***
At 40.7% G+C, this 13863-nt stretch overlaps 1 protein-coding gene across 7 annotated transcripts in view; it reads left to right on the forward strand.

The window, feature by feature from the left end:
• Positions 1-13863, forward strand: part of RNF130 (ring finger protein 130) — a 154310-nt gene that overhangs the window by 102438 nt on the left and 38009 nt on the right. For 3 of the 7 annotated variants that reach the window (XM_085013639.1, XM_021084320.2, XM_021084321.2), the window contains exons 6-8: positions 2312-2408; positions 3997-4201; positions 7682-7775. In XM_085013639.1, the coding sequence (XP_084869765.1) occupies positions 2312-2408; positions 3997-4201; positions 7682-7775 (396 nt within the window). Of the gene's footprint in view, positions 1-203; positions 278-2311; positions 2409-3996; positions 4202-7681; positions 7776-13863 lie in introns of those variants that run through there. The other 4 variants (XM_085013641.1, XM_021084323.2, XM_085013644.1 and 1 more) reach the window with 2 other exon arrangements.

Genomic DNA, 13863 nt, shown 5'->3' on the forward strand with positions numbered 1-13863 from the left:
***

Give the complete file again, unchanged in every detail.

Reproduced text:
At 40.7% G+C, this 13863-nt stretch overlaps 1 protein-coding gene across 7 annotated transcripts in view; it reads left to right on the forward strand.

The window, feature by feature from the left end:
• Positions 1-13863, forward strand: part of RNF130 (ring finger protein 130) — a 154310-nt gene that overhangs the window by 102438 nt on the left and 38009 nt on the right. For 3 of the 7 annotated variants that reach the window (XM_085013639.1, XM_021084320.2, XM_021084321.2), the window contains exons 6-8: positions 2312-2408; positions 3997-4201; positions 7682-7775. In XM_085013639.1, the coding sequence (XP_084869765.1) occupies positions 2312-2408; positions 3997-4201; positions 7682-7775 (396 nt within the window). Of the gene's footprint in view, positions 1-203; positions 278-2311; positions 2409-3996; positions 4202-7681; positions 7776-13863 lie in introns of those variants that run through there. The other 4 variants (XM_085013641.1, XM_021084323.2, XM_085013644.1 and 1 more) reach the window with 2 other exon arrangements.

Genomic DNA, 13863 nt, shown 5'->3' on the forward strand with positions numbered 1-13863 from the left: